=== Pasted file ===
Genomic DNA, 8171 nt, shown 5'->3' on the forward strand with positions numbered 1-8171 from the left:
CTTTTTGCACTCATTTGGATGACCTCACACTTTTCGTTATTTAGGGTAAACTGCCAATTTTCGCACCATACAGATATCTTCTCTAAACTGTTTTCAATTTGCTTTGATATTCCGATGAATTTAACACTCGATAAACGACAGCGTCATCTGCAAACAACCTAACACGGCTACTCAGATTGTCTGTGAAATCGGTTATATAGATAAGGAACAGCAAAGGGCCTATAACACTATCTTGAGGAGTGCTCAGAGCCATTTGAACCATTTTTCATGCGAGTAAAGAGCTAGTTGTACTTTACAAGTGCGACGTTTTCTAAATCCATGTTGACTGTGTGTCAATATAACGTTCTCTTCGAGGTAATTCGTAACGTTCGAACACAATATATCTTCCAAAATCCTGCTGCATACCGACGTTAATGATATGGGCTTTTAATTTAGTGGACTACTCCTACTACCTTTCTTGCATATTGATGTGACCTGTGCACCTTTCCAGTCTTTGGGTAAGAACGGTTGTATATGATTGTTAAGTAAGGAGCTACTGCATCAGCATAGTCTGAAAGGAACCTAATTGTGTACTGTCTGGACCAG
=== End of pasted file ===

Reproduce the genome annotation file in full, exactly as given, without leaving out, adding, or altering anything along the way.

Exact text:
Genomic DNA, 8171 nt, shown 5'->3' on the forward strand with positions numbered 1-8171 from the left:
CTTTTTGCACTCATTTGGATGACCTCACACTTTTCGTTATTTAGGGTAAACTGCCAATTTTCGCACCATACAGATATCTTCTCTAAACTGTTTTCAATTTGCTTTGATATTCCGATGAATTTAACACTCGATAAACGACAGCGTCATCTGCAAACAACCTAACACGGCTACTCAGATTGTCTGTGAAATCGGTTATATAGATAAGGAACAGCAAAGGGCCTATAACACTATCTTGAGGAGTGCTCAGAGCCATTTGAACCATTTTTCATGCGAGTAAAGAGCTAGTTGTACTTTACAAGTGCGACGTTTTCTAAATCCATGTTGACTGTGTGTCAATATAACGTTCTCTTCGAGGTAATTCGTAACGTTCGAACACAATATATCTTCCAAAATCCTGCTGCATACCGACGTTAATGATATGGGCTTTTAATTTAGTGGACTACTCCTACTACCTTTCTTGCATATTGATGTGACCTGTGCACCTTTCCAGTCTTTGGGTAAGAACGGTTGTATATGATTGTTAAGTAAGGAGCTACTGCATCAGCATAGTCTGAAAGGAACCTAATTGTGTACTGTCTGGACCAG